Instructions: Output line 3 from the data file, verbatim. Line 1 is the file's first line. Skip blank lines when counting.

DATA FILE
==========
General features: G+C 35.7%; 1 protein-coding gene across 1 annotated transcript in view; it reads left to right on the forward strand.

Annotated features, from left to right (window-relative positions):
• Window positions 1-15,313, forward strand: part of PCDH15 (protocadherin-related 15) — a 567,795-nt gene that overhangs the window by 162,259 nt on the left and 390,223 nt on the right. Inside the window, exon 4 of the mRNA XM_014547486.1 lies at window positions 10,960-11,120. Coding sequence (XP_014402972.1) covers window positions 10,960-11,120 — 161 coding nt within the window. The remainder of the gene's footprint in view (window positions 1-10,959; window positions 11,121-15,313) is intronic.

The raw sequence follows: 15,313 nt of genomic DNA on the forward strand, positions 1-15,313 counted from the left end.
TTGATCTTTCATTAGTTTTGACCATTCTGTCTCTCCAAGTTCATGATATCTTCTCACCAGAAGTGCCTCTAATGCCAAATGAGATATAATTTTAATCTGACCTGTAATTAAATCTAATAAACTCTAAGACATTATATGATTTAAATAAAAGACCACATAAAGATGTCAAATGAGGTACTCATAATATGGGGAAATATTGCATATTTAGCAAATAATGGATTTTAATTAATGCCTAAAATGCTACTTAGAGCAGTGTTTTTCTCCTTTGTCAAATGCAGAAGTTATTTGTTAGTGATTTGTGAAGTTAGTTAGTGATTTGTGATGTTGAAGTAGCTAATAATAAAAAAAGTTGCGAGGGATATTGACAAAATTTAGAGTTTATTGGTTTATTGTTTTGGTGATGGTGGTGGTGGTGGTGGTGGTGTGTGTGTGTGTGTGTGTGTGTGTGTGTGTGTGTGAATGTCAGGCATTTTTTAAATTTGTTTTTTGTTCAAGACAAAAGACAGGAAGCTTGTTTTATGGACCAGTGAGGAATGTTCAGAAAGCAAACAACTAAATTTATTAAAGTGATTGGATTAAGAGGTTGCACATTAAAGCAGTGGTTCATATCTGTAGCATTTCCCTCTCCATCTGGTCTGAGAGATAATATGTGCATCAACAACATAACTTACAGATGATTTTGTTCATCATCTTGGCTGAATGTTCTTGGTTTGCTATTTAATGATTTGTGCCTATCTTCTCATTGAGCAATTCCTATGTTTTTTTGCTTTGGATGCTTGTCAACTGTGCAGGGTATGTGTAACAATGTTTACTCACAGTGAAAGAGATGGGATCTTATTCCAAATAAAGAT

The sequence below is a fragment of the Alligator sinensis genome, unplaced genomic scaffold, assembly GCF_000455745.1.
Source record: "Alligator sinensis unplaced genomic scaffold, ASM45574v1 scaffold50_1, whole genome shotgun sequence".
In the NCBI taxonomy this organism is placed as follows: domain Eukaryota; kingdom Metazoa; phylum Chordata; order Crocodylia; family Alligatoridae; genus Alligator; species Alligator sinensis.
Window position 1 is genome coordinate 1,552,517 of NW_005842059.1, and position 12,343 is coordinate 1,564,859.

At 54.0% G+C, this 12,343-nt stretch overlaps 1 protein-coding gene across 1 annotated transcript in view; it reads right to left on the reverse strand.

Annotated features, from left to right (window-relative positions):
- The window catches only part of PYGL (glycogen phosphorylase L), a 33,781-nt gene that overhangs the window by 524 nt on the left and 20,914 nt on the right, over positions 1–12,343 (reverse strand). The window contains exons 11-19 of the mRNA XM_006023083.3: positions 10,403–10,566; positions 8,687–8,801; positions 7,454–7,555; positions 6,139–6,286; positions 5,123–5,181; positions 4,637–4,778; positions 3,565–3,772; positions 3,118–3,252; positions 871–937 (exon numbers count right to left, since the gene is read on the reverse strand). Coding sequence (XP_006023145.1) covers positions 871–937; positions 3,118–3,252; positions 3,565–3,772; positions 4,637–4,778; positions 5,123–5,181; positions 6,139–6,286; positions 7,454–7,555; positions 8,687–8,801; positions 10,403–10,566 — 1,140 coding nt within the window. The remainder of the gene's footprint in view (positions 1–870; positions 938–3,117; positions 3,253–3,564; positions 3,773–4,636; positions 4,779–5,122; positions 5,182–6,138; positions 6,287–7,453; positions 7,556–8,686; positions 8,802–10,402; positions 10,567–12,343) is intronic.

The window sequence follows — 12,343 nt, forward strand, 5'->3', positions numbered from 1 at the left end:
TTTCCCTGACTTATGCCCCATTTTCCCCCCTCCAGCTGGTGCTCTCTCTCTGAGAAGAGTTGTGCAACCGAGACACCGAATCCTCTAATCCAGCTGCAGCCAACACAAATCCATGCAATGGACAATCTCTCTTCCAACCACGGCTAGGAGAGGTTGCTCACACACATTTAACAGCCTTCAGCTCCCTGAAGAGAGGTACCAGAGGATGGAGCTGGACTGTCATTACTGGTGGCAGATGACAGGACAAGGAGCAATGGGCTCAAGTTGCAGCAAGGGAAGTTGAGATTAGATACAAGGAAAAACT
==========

• Window positions 1-15,313, forward strand: part of PCDH15 (protocadherin-related 15) — a 567,795-nt gene that overhangs the window by 162,259 nt on the left and 390,223 nt on the right. Inside the window, exon 4 of the mRNA XM_014547486.1 lies at window positions 10,960-11,120. Coding sequence (XP_014402972.1) covers window positions 10,960-11,120 — 161 coding nt within the window. The remainder of the gene's footprint in view (window positions 1-10,959; window positions 11,121-15,313) is intronic.